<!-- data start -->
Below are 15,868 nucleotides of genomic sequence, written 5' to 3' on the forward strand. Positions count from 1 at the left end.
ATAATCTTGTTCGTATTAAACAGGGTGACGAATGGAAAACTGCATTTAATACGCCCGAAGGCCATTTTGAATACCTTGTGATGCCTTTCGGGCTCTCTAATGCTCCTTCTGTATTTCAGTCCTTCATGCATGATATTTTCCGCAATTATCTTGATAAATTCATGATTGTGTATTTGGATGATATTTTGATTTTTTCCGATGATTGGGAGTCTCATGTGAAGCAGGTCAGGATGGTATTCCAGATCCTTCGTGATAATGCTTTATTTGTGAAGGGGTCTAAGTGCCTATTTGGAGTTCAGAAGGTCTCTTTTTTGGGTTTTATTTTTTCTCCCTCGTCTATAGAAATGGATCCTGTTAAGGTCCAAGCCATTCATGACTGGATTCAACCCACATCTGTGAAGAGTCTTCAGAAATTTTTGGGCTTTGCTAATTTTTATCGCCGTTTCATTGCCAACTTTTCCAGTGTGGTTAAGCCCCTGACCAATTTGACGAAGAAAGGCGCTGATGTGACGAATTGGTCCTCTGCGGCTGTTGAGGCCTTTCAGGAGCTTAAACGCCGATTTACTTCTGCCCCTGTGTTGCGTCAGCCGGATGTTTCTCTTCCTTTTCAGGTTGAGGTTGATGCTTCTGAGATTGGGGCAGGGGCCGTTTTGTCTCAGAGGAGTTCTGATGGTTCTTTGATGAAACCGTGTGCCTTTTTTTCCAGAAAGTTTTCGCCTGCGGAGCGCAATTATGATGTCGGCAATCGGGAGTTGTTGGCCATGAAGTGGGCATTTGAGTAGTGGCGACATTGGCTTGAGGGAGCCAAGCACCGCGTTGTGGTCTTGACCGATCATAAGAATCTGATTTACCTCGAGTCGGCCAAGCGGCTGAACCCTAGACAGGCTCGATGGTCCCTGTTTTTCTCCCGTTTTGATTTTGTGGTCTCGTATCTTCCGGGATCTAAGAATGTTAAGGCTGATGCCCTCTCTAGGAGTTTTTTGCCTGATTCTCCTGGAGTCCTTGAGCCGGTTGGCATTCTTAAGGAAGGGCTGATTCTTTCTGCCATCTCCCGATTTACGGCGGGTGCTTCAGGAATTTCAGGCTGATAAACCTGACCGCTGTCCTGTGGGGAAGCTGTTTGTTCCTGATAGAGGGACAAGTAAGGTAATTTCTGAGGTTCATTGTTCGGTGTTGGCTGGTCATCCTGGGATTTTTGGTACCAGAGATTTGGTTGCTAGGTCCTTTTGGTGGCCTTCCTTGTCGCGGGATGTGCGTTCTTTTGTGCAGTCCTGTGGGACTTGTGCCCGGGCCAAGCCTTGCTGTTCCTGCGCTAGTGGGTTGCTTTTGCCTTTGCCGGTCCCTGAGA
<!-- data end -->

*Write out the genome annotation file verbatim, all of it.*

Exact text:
Below are 15,868 nucleotides of genomic sequence, written 5' to 3' on the forward strand. Positions count from 1 at the left end.
ATAATCTTGTTCGTATTAAACAGGGTGACGAATGGAAAACTGCATTTAATACGCCCGAAGGCCATTTTGAATACCTTGTGATGCCTTTCGGGCTCTCTAATGCTCCTTCTGTATTTCAGTCCTTCATGCATGATATTTTCCGCAATTATCTTGATAAATTCATGATTGTGTATTTGGATGATATTTTGATTTTTTCCGATGATTGGGAGTCTCATGTGAAGCAGGTCAGGATGGTATTCCAGATCCTTCGTGATAATGCTTTATTTGTGAAGGGGTCTAAGTGCCTATTTGGAGTTCAGAAGGTCTCTTTTTTGGGTTTTATTTTTTCTCCCTCGTCTATAGAAATGGATCCTGTTAAGGTCCAAGCCATTCATGACTGGATTCAACCCACATCTGTGAAGAGTCTTCAGAAATTTTTGGGCTTTGCTAATTTTTATCGCCGTTTCATTGCCAACTTTTCCAGTGTGGTTAAGCCCCTGACCAATTTGACGAAGAAAGGCGCTGATGTGACGAATTGGTCCTCTGCGGCTGTTGAGGCCTTTCAGGAGCTTAAACGCCGATTTACTTCTGCCCCTGTGTTGCGTCAGCCGGATGTTTCTCTTCCTTTTCAGGTTGAGGTTGATGCTTCTGAGATTGGGGCAGGGGCCGTTTTGTCTCAGAGGAGTTCTGATGGTTCTTTGATGAAACCGTGTGCCTTTTTTTCCAGAAAGTTTTCGCCTGCGGAGCGCAATTATGATGTCGGCAATCGGGAGTTGTTGGCCATGAAGTGGGCATTTGAGTAGTGGCGACATTGGCTTGAGGGAGCCAAGCACCGCGTTGTGGTCTTGACCGATCATAAGAATCTGATTTACCTCGAGTCGGCCAAGCGGCTGAACCCTAGACAGGCTCGATGGTCCCTGTTTTTCTCCCGTTTTGATTTTGTGGTCTCGTATCTTCCGGGATCTAAGAATGTTAAGGCTGATGCCCTCTCTAGGAGTTTTTTGCCTGATTCTCCTGGAGTCCTTGAGCCGGTTGGCATTCTTAAGGAAGGGCTGATTCTTTCTGCCATCTCCCGATTTACGGCGGGTGCTTCAGGAATTTCAGGCTGATAAACCTGACCGCTGTCCTGTGGGGAAGCTGTTTGTTCCTGATAGAGGGACAAGTAAGGTAATTTCTGAGGTTCATTGTTCGGTGTTGGCTGGTCATCCTGGGATTTTTGGTACCAGAGATTTGGTTGCTAGGTCCTTTTGGTGGCCTTCCTTGTCGCGGGATGTGCGTTCTTTTGTGCAGTCCTGTGGGACTTGTGCCCGGGCCAAGCCTTGCTGTTCCTGCGCTAGTGGGTTGCTTTTGCCTTTGCCGGTCCCTGAGA